Murders, shootings and other violent crimes in Chicago through the first half of 2019 have decreased compared to the same period last year, according to data collected by Chicago police.
The 236 murders reported from Jan. 1 to June 30 was a seven percent decline from the same period last year, police said. This marks the lowest numbers of murders in Chicago since 2016.
The Sun-Times has counted 241 homicides this year within city limits.
In a news conference about the statistics Monday morning, Chief of Detectives Melissa A. Staples said the department’s clearance rate for homicide cases is currently 51 percent.
“Two and a half, three years ago, when I became chief, it was 33 percent,” Staples said. “To date we are up approximately 19 percent over where we were a few years ago. I think it’s great progress and I think we’ll continue to increase our clearance rate as the year progresses.”
Shootings in the first six months of the year came in at 978, an 11 percent decline from the same period last year, police said. They are at their lowest levels since 2015.
June saw 242 shootings, a decrease from the 257 reported in the same month in 2018, police said. Murders in the same period decreased from 57 to 47.
“Every officer, from myself down to the young officers working their beats throughout Chicago, is fully committed to keeping our neighborhoods safe,” Police Supt. Eddie Johnson said in a statement.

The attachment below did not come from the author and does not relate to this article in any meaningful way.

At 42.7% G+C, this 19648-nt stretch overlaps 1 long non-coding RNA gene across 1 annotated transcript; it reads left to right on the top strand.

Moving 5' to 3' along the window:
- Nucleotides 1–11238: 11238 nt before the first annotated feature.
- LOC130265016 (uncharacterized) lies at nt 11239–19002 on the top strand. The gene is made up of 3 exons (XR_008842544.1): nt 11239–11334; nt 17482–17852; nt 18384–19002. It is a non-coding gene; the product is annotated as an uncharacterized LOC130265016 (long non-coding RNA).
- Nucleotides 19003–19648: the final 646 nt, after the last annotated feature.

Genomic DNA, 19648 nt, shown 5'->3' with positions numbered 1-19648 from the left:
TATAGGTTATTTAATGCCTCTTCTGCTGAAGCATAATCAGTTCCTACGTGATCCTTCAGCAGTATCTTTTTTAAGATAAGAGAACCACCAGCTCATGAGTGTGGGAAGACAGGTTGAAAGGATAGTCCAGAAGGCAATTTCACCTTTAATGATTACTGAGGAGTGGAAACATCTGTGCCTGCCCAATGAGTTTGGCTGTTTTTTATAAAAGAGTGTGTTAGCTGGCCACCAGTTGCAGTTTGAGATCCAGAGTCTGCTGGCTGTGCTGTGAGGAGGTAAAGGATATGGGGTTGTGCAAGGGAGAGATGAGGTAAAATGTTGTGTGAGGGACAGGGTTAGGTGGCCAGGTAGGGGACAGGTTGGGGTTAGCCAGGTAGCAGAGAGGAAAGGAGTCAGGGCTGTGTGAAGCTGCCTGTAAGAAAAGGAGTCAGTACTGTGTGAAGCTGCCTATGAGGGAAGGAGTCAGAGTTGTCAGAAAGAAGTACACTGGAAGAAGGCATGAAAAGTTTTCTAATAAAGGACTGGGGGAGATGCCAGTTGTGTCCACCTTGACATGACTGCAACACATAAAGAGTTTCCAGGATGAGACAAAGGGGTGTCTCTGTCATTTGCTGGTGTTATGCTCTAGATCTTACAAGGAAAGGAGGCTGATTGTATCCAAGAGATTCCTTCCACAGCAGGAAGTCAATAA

Meanwhile, more than 5,200 illegal guns were seized by officers in 2019, putting CPD on pace to surpass the nearly 10,000 illegal guns seized over the same period last year, police said.
Other crimes — robberies, burglaries and vehicle thefts — were at a 20-year low, police said.
“The results so far are certainly no cause for celebration, but rather serve as our guide for where we want to be as a city and as a department,” Johnson said.
The announcement about the city’s crime numbers came at the end of a weekend that saw 56 people shot across the city, four of them fatal.
“When we talk about crime in the city, we shuffle around these numbers, but we have to remember these are people that we’re actually talking about,” Johnson said at the news conference. “So it’s never acceptable to us. Last weekend we had half of what we had this weekend, but it just goes to show you how we have to do a better job of holding people accountable.”
Johnson said higher bond amounts for people arrested on gun possession charges could make people think twice about carrying weapons in the city in the first place.
While the department plans to hold a separate news conference to detail enforcement plans for the Fourth of July holiday, which often sees a spike in crime across the city, Johnson said there will be an increased police presence in areas where the department has seen problems in the past. He said there will be more uniformed and undercover officers in busy downtown areas.
“I would encourage everyone anywhere in the city, enjoy yourselves, celebrate responsibly,” Johnson said. “But at the end of the day, whether it’s downtown, Navy Pier or out in the outlying neighborhoods, if you misbehave and you commit criminal activities, you’re going to be held accountable by the Chicago Police Department.”